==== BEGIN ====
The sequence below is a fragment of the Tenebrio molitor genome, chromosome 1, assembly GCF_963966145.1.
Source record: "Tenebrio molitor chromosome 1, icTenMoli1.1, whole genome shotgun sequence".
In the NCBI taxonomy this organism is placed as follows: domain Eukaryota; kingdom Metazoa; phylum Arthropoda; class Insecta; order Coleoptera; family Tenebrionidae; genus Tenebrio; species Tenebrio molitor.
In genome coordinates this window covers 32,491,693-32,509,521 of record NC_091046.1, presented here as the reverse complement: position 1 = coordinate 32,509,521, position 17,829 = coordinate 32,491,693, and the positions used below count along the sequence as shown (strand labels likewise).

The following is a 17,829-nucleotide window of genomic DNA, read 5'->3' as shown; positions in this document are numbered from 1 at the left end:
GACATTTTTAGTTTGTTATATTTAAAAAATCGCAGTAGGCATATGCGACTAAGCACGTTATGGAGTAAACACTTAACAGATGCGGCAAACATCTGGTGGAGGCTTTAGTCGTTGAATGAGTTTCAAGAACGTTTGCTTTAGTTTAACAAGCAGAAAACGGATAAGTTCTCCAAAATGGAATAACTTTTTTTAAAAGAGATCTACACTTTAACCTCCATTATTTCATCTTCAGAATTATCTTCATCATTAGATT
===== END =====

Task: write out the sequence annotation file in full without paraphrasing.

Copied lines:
The sequence below is a fragment of the Tenebrio molitor genome, chromosome 1, assembly GCF_963966145.1.
Source record: "Tenebrio molitor chromosome 1, icTenMoli1.1, whole genome shotgun sequence".
In the NCBI taxonomy this organism is placed as follows: domain Eukaryota; kingdom Metazoa; phylum Arthropoda; class Insecta; order Coleoptera; family Tenebrionidae; genus Tenebrio; species Tenebrio molitor.
In genome coordinates this window covers 32,491,693-32,509,521 of record NC_091046.1, presented here as the reverse complement: position 1 = coordinate 32,509,521, position 17,829 = coordinate 32,491,693, and the positions used below count along the sequence as shown (strand labels likewise).

The following is a 17,829-nucleotide window of genomic DNA, read 5'->3' as shown; positions in this document are numbered from 1 at the left end:
GACATTTTTAGTTTGTTATATTTAAAAAATCGCAGTAGGCATATGCGACTAAGCACGTTATGGAGTAAACACTTAACAGATGCGGCAAACATCTGGTGGAGGCTTTAGTCGTTGAATGAGTTTCAAGAACGTTTGCTTTAGTTTAACAAGCAGAAAACGGATAAGTTCTCCAAAATGGAATAACTTTTTTTAAAAGAGATCTACACTTTAACCTCCATTATTTCATCTTCAGAATTATCTTCATCATTAGATT